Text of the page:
Their islands have been calling the Greeks to the sea for a long time. The caïques, Greek fishing boats, are the remains of a culture of boat building developed over centuries. We are visiting Dinos Korakis, one of the last boat builders of the island of Spetses.
Greece’s islands, a lynchpin between East and West
Greece’s unique island world with over 3000 islands, around 350 of those inhabited, forms a natural bridge between East and West. Early on, this geographic position has allowed for active international exchange and was also a place of conflict. The topographic image hand and finger of the Greek mainland could also be seen as a symbol of the gesture ‘give and take’. Much like little pearls, the islands seem to have been thrown into the sea while at the same time being held tight by this giving and taking hand. Invisible threads tie the islands to the mainland and invisible they want to remain when it comes to autonomy and independence of the islands’ inhabitants. Spetses’ residents claim to be cosmopolitan. The mainland is only a stone’s throw away. In merely 10 minutes by water taxi we reach Spetses from port of Kosta on the opposite side. There, we are meeting with Capitano Manolis. He arrives with his rattling scooter and flags down a taxi while we meet and greet. “Get in, let’s go meet Dinos.”
A workshop right on the waterfront
Dinos Korakis’ workshop lies protected in a bay. Right on the waterfront boats are constructed in the open air. The wooden shack resembles a fishing hut more than a workshop. There is a fresh breeze, the sky is grey. A smell of turpentine, oil paint and freshly sawn wood mixes with the scent of salty sea air and resinous pine trees. Stefanos, the only employee treats a mast, placed on two wooden blocks, to its finishing touches. There aren’t many boat builders left that master the craft like Dinos Korakis. When he opened his workshop around 35 years ago there was no need for a permit, “I just started to construct boats,” Dinos says. He is 92 years old and still happy to come to his workshop every single day. Meanwhile, his son Pantelis took over running the family business few years ago. It’s a small business: father, son and one employee build new and repair old caïques. Serenely Dinos sits in a plastic chair and sips his Greek coffee – he spends most of his time here, it is like a home.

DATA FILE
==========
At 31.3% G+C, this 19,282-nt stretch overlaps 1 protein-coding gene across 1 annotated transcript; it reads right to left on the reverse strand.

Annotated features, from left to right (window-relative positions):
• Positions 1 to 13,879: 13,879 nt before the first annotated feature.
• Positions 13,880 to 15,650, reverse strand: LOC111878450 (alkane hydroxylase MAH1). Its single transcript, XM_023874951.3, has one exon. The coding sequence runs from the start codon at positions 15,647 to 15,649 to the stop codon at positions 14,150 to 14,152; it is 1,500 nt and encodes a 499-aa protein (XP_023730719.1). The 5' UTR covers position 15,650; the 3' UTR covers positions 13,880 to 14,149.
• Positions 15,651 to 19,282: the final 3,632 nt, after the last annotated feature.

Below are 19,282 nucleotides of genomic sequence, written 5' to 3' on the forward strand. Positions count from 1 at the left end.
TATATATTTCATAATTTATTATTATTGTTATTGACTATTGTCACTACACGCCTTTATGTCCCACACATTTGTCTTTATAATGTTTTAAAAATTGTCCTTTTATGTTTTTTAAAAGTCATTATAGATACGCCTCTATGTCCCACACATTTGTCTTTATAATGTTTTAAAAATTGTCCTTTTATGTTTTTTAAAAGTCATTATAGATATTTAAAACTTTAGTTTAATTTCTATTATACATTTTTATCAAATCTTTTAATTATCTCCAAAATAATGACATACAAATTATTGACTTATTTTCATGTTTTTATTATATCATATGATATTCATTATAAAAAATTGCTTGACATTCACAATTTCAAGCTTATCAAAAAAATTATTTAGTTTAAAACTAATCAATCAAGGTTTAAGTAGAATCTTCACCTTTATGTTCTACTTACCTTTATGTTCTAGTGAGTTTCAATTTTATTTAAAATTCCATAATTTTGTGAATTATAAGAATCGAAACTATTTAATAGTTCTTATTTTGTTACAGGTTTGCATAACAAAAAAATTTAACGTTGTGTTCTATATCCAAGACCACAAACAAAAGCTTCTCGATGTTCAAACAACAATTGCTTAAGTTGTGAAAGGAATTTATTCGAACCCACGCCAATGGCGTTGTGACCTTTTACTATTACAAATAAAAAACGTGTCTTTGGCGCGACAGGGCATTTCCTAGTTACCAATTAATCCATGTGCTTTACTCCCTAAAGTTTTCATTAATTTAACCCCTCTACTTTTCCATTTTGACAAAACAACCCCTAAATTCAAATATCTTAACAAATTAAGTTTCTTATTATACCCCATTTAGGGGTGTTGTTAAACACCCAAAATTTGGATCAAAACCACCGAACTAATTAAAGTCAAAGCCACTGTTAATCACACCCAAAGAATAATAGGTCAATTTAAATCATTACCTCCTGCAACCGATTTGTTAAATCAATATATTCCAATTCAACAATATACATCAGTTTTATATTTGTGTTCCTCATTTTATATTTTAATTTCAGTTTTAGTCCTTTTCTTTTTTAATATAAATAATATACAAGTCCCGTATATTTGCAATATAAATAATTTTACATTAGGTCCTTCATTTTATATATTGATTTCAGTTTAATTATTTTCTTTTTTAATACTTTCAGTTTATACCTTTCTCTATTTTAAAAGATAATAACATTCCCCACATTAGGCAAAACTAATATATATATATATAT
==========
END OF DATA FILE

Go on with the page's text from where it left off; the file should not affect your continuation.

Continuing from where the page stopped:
Captain of the last Hellenic king
Manolis Pantelis knows everyone on the island and he knows about everything that’s going on, especially concerning boats. As an experienced navigator he served as captain on a ship of Greece’s last king for a long time. Since a couple of years Manolis lives on Spetses all year round. “The city and its vibrant life, I don’t need all of this anymore. I ditched my computer, and now I do everything by hand with pen, paper and letters.” A person, who was authorised to prohibit royal highnesses to wear walking-shoes on board, knows the meaning of discretion: He has no smartphone, no credit card and always pays cash.
Manolis tells us about his initiative to develop a children and youth programme. Together with the yacht club and a couple of shipyards he wants to create a summer course to give the young generation an understanding of traditional boat building.
„We are much more open than other islanders“
Turning a childhood fascination into a career
Their islands have been calling the Greeks to the sea for a long time. The caïques, these Greek fishing boats, are the remains of a culture of boat building developed over centuries. For a fisherman a caïque means a second home and economic independence. It therefore isn’t surprising that a boat owner and a boat builder maintain a close and familiar relationship. Most boat owners take their boat to the same shipyard for reparation and repainting every winter.
After having served us some coffee, he starts telling his story. When he was a young boy he often came to the shipyards to play. The boats rocking on the water fascinated him so much, he decided to leave school when only 11 years old to start an apprenticeship at Mariettas’ shipyard in Kilada. Apprentices weren’t paid at the time. Not even lunch was provided, “tipota – nothing,” Dinos says. Only after turning 16, when he had constructed his first wooden dinghy, he received his first salary. It was a tough but instructive period and the years of watching and imitating helped Dinos to develop his sense for form and procedure. Each step he wasn’t familiar with was shown to him by his master before he could continue his work. Six other boys had started the apprenticeship with him at Mariettas’ but he was the only one to also finish it.
The boats are Dinos’ life; each one is a part of him. His goal isn’t just to build a functioning boat and to work efficiently. The beauty of a caïque shows in the harmony of its forces and the sea. How softly does it glide through the water and how steady is it amidst heavy swell. For the old boat builder these are important characteristics that define real beauty. He wants to create something that he can fall in love with over and over again. Smiling mischievously Manolis asks: “But when you fall in love, Dinos, it won’t make you rich, right?” The men are laughing.
There are many boats in the shipyard, waiting to be repainted and repaired for the coming season. Dinos gets up and walks to the jetty. He takes a long look at the sea. When he comes back he seems to know about the weather we can expect for the rest of the day. Navigators and people who live by the sea can read the weather on the horizon.
A special thanks to Captain Manolis Pantelis, founder of the Yacht Club of Spetses, as well as Annika Barbarigos and Emmanouel Vernicos of the Traditional Boat Association of Greece.